The Original Spin Doctor

Niccolo’s Smile

A Biography of Machiavelli.

By Maurizio Viroli.

Translated by Antony Shugaar.

271 pp. New York:

Farrar, Straus & Giroux. $25.

Although Niccolo Rated R Machiavelli was largely ignored during his own lifetime and vilified after his death, his time appears to have come (or to have come again). Now that the cold war has ended and political ideologies have been replaced by pollsters and spin doctors, Machiavelli’s cleareyed assessments of power dynamics and pragmatic advantage are suddenly in vogue. Dick Morris, the manipulative inventor of President Clinton’s strategy of triangulation, has written his own version of ”The Prince,” and the scheming winner of the television show ”Survivor” has been hailed by editorialists as a follower of Machiavelli.

The publication of a biography of the real Machiavelli, ”Niccolo’s Smile,” by Maurizio Viroli, a professor of politics at Princeton, may serve as a welcome antidote to the cliched image of self-interested knavery for which he has become known. In the 14 years he served the Florentine Republic as a high-level political adviser and ambassador, Machiavelli (1469-1527) appears to have been scrupulously honest, loyal to his superiors, kind to his subordinates and averse to the kind of toadying and flattery that might have advanced his career. Although he was not beyond lobbying for a job — The Prince” was written to impress Lorenzo de’ Medici — he spent most of his final years in dignified poverty on his family farm.

Machiavelli’s disillusioned vision of power politics was a direct reflection of the brutal reality of political life in Renaissance Italy. Machiavelli was appointed to office on May 28, 1498, just days after the reforming monk Girolamo Savonarola was executed for challenging the power of the mighty Medici family and the pope. The execution occurred just outside Machiavelli’s office, and lingering thoughts of burned flesh may have accompanied him on his first days at work.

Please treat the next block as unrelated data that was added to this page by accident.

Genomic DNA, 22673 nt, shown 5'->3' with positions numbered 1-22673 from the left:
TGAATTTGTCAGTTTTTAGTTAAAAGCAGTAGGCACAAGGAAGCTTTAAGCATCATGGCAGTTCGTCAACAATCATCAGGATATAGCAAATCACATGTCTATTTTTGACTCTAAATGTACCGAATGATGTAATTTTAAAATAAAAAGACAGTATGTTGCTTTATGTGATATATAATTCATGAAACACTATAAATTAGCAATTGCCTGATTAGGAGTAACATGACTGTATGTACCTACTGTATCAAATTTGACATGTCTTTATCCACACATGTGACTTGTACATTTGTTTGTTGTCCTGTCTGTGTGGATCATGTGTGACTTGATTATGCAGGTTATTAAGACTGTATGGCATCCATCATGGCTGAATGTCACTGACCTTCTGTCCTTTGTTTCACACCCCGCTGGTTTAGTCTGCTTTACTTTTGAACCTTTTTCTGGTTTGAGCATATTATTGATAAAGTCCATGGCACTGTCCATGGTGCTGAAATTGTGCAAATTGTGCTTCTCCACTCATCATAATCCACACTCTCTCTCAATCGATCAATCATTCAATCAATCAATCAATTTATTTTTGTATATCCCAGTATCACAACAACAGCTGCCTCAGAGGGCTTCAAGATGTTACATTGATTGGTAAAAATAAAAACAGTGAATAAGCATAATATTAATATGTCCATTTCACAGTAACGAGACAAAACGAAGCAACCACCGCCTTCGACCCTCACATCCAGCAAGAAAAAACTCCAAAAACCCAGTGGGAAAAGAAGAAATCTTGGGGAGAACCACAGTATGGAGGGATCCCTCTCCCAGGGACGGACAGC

”When he climbed the steps of the Palazzo Vecchio to take office,” Viroli writes, ”he was already familiar with the harsh side of politics.” Savonarola became a model for Machiavelli’s discussion of ”the unarmed prophet”: a man who took on powerful foes without having the political strength to defend himself.

Italy, in Machiavelli’s time, was carved up into numerous principalities, duchies and city-states, making it vulnerable to frequent foreign invasions. Although Machiavelli was proud of Florence’s republican form of government, he was often impatient with his city’s temporizing and indecision, as well as with its reluctance to train and maintain a standing army. This made him more ready to appreciate the qualities of the ruthless Cesare Borgia: it is better to be feared than to be loved, Machiavelli concluded. His ideal — on which he spent his last years in office — was a republican militia that would give citizens a stake in the city’s defense. But Florence’s aristocratic leaders were afraid of putting too much power in the hands of the people, and kept him from developing the project fully. In any event, the Florentine Republic collapsed when it lost territory to Spanish troops in 1512, effectively ending Machiavelli’s career.